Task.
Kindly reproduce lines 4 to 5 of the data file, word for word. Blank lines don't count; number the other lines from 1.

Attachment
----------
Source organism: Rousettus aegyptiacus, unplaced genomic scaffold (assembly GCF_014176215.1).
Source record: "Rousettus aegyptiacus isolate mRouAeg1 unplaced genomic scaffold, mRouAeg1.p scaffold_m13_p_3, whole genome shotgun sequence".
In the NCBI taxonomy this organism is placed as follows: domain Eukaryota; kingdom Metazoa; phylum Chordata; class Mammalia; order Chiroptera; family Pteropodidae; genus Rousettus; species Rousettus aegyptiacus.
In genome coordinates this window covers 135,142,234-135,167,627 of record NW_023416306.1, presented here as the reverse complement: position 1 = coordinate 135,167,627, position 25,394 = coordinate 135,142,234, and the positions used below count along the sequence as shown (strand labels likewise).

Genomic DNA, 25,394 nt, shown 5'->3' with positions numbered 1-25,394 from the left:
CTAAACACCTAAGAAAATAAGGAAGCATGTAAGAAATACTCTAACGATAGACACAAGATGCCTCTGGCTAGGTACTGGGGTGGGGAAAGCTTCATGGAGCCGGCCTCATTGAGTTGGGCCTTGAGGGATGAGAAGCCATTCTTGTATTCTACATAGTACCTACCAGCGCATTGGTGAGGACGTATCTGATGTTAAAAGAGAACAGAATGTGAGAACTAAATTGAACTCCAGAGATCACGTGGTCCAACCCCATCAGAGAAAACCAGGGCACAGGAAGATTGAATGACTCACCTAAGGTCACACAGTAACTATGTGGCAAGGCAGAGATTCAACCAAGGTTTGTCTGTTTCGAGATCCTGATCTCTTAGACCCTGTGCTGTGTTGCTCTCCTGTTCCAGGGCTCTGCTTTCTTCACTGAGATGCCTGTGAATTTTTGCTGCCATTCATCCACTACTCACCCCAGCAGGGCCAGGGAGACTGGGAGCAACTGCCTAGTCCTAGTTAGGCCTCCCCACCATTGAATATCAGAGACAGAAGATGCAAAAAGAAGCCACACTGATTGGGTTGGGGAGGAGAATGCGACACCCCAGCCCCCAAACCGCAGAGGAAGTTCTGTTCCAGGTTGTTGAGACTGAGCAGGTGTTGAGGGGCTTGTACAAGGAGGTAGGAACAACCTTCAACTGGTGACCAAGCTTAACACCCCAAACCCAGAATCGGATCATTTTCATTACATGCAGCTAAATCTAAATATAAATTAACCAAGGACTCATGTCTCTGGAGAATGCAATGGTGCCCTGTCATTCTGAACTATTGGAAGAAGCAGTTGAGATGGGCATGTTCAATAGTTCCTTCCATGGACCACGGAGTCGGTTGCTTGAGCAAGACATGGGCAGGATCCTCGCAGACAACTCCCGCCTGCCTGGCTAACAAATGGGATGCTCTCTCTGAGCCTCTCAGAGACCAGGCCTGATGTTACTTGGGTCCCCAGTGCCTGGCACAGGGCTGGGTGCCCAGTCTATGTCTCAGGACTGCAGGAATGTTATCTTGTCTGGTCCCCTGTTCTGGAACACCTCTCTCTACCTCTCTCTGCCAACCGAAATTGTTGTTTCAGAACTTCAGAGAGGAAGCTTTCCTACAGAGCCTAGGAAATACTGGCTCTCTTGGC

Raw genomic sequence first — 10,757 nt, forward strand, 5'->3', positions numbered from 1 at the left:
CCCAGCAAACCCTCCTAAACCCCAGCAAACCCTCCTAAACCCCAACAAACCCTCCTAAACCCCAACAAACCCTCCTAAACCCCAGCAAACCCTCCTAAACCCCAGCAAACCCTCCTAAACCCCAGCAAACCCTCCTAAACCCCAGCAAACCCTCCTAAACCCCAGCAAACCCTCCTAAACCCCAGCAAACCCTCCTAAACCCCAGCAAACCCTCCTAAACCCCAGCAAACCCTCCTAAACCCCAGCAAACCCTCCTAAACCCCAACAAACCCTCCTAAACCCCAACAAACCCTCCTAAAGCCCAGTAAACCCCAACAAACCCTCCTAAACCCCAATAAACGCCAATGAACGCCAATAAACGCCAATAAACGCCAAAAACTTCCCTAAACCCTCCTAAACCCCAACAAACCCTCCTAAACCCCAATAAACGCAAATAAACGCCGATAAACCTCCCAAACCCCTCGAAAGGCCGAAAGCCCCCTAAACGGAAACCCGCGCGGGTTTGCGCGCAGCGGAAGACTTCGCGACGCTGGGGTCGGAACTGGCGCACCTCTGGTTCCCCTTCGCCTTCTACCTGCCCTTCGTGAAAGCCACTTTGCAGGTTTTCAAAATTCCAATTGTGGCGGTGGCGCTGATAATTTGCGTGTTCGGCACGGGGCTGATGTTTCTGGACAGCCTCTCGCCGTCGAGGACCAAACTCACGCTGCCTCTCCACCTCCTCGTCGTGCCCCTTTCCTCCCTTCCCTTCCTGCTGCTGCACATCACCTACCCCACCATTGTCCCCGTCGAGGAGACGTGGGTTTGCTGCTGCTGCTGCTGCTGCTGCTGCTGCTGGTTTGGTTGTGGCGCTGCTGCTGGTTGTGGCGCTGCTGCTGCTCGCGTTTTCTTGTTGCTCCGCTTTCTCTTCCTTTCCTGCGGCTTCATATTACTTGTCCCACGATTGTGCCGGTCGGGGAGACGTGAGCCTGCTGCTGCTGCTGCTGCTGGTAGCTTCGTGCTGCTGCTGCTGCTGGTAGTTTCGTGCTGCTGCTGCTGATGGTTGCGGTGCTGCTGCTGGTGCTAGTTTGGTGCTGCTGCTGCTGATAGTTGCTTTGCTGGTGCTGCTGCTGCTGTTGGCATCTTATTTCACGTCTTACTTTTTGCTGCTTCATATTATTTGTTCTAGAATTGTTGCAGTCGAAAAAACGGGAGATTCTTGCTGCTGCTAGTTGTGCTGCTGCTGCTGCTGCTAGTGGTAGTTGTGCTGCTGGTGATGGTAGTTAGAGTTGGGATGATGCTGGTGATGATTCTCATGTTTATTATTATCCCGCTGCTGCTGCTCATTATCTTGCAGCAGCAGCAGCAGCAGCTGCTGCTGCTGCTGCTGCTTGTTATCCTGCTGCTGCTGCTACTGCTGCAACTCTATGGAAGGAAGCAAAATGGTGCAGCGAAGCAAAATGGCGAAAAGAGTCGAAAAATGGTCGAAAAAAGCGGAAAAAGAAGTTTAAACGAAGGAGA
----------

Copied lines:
In genome coordinates this window covers 135,142,234-135,167,627 of record NW_023416306.1, presented here as the reverse complement: position 1 = coordinate 135,167,627, position 25,394 = coordinate 135,142,234, and the positions used below count along the sequence as shown (strand labels likewise).

Genomic DNA, 25,394 nt, shown 5'->3' with positions numbered 1-25,394 from the left: